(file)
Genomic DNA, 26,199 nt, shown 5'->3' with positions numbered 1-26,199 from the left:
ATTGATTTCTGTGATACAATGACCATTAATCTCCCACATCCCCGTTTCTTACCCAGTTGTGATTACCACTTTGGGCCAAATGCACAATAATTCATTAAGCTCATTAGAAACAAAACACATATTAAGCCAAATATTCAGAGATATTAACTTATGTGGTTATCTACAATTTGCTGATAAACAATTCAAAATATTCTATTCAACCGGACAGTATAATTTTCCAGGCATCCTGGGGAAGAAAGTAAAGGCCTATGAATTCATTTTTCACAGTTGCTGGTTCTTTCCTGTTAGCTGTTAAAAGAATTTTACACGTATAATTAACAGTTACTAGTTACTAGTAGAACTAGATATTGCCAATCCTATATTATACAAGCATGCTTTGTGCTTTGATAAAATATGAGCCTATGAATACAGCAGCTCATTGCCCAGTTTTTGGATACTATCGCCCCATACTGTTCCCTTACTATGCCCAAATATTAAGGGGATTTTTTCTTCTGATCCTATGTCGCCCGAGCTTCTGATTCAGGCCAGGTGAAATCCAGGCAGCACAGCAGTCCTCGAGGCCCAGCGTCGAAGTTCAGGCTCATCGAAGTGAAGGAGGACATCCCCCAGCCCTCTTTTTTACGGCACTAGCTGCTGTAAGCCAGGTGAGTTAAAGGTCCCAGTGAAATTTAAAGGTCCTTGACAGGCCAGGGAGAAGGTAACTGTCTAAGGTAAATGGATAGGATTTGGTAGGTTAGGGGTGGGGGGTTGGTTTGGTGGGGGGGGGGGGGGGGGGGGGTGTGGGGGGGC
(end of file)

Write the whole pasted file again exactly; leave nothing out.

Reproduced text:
Genomic DNA, 26,199 nt, shown 5'->3' with positions numbered 1-26,199 from the left:
ATTGATTTCTGTGATACAATGACCATTAATCTCCCACATCCCCGTTTCTTACCCAGTTGTGATTACCACTTTGGGCCAAATGCACAATAATTCATTAAGCTCATTAGAAACAAAACACATATTAAGCCAAATATTCAGAGATATTAACTTATGTGGTTATCTACAATTTGCTGATAAACAATTCAAAATATTCTATTCAACCGGACAGTATAATTTTCCAGGCATCCTGGGGAAGAAAGTAAAGGCCTATGAATTCATTTTTCACAGTTGCTGGTTCTTTCCTGTTAGCTGTTAAAAGAATTTTACACGTATAATTAACAGTTACTAGTTACTAGTAGAACTAGATATTGCCAATCCTATATTATACAAGCATGCTTTGTGCTTTGATAAAATATGAGCCTATGAATACAGCAGCTCATTGCCCAGTTTTTGGATACTATCGCCCCATACTGTTCCCTTACTATGCCCAAATATTAAGGGGATTTTTTCTTCTGATCCTATGTCGCCCGAGCTTCTGATTCAGGCCAGGTGAAATCCAGGCAGCACAGCAGTCCTCGAGGCCCAGCGTCGAAGTTCAGGCTCATCGAAGTGAAGGAGGACATCCCCCAGCCCTCTTTTTTACGGCACTAGCTGCTGTAAGCCAGGTGAGTTAAAGGTCCCAGTGAAATTTAAAGGTCCTTGACAGGCCAGGGAGAAGGTAACTGTCTAAGGTAAATGGATAGGATTTGGTAGGTTAGGGGTGGGGGGTTGGTTTGGTGGGGGGGGGGGGGGGGGGGGGTGTGGGGGGGC